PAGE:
We talked about what to do with absentee members - two people that joined have since moved away and while we don't want to kick them out, we'd like members to be able to attend most meetings and participate. A few people presented stock studies, and I did too, but found that I left out one number on my chart (estimated future earnings per share) and thus my numbers were off. So, I'll redo the chart for the next meeting.

We also held elections for next year's officers. The club is small and informal, and one goal is to give various members a chance to hold office. Actually, there was a great push to have members who hadn't served as any officer get a chance. The Secretary takes minutes and is thus quite a bit of work and requires perfect attendance, so that job went to a couple, Eric and Dawn, with the thought that at least one will be able to make every meeting. The Vice President is really optional - ours is currently one of the out-of-state members - so that went to Fraser, who's wife is due in July I believe. He should be able to miss a few meetings and it won't be a problem. Treasurer went to Jackie, who was eally interested in the position. It will require cashing checks monthly and possibly buying or selling stocks depending on what we vote on.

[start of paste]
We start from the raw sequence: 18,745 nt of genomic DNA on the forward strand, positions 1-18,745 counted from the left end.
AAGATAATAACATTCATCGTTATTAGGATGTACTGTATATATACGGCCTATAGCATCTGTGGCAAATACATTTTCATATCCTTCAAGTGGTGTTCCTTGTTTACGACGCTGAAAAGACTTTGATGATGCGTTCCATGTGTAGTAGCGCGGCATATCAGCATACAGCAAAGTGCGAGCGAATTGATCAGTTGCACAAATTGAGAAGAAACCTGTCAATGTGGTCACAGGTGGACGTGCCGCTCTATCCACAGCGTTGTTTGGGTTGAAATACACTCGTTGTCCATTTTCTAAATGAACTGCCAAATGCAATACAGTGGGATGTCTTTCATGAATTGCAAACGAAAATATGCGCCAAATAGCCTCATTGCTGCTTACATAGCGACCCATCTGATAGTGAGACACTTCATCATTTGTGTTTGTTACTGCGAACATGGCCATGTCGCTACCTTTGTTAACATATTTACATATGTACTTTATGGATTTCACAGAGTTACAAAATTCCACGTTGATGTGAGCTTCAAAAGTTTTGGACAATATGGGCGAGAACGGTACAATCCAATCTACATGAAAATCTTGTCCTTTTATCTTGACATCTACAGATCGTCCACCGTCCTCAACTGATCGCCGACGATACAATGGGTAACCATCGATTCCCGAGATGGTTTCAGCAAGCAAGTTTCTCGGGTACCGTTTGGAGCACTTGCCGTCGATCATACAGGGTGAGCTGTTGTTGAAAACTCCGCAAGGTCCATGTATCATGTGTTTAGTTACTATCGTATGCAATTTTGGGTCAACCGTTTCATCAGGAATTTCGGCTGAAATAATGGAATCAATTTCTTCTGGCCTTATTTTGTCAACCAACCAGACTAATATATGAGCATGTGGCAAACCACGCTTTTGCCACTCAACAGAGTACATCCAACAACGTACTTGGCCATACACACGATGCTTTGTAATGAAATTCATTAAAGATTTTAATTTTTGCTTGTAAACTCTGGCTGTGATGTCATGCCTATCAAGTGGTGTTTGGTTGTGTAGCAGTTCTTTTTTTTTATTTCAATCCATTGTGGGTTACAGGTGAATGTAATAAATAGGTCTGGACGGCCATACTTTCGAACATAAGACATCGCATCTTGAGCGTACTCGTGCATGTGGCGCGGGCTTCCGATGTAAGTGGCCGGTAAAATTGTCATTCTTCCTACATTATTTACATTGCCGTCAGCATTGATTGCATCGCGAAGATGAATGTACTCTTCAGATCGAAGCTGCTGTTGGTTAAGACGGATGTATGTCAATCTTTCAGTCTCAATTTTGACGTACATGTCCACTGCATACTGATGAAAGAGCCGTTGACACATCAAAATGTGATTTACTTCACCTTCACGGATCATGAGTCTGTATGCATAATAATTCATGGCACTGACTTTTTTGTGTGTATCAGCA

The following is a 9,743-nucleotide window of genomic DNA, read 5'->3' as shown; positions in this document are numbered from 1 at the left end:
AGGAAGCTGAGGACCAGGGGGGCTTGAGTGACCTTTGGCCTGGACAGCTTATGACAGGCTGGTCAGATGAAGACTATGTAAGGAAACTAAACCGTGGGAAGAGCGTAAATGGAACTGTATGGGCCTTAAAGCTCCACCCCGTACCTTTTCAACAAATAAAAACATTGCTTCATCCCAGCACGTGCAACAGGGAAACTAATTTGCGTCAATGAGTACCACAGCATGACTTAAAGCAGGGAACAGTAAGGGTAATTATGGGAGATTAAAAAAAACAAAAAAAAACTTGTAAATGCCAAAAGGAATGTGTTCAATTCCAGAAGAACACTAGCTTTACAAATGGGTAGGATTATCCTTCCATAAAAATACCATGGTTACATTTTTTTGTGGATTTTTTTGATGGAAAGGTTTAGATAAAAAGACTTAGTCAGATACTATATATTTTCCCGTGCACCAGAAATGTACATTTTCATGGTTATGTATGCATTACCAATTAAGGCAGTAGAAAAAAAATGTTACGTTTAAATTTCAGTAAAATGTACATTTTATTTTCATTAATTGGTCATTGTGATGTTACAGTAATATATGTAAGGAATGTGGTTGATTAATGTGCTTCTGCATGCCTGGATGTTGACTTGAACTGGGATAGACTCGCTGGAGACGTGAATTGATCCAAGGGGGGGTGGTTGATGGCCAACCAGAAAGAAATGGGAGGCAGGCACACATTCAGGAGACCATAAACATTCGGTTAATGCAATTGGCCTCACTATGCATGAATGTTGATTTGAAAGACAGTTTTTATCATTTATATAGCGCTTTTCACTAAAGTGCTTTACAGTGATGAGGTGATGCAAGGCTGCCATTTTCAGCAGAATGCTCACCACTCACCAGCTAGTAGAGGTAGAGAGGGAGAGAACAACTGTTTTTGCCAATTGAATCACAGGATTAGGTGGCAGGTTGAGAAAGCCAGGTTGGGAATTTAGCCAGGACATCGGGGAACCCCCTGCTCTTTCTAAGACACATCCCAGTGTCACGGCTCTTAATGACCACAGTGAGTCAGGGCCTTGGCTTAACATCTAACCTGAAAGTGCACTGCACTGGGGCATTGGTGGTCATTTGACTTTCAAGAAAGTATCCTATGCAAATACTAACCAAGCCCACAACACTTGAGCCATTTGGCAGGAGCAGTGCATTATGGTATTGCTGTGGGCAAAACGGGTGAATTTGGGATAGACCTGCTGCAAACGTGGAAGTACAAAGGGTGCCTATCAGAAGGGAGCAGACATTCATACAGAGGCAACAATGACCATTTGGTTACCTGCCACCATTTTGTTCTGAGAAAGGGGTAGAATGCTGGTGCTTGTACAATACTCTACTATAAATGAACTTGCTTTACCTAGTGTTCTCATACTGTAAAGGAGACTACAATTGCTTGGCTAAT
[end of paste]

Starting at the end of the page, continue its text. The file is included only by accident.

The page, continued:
By the process of elimination and with some encouragement from the other club members, I accepted the nomination and became President. My main job is to run the meetings, so it is a simple job and I should be able to handle it. ;) My goal will be to keep the meetings on track so they don't run so late in the future!

Sunday, December 12, 2004

Jingle Bell Run

This morning was the Jingle Bell run. This is a fun run to do, as many people dress in elaborate costumes, such as snowflakes, Santa, or reindeer. Some groups dress as reindeer and rope themselves together to make a sleigh. The extent of my costume was a bright red running shirt.

I drove over and planned to meet my friend Leslie near the coffee stand outside Westlake mall, where the run begins. While I was circling looking for parking, Francesca called and said Jen was also planning to run, and we should all try to meet.

That turned out to be impossible. The start was more crowded than I ever remember, I and couldn't find anybody. It was so loud, when I called to leave Francesca a message, I could barely hear. I realized my wave already started to I made my way over and began towards the back. I had quite a bit of fun weaving in and out of crowds looking for anyone I knew.

About half a mile from the end, I saw Jen looking backwards. I caught up to her, expecting Francesca would be there. Instead, another friend Eve was running so I joined them and we finished about the same time. It turns out they just randomly saw each other at registration.

I forgot my heart rate monitor and watch, so my rough estimate was 32 minutes. Basically, you just ignore time on this run because of the crowds. There are three waves, but I think half the people don't seed themselves properly, which again is fine since if you really want to try for your 5K PR, you should pick another event.

NCAA Volleyball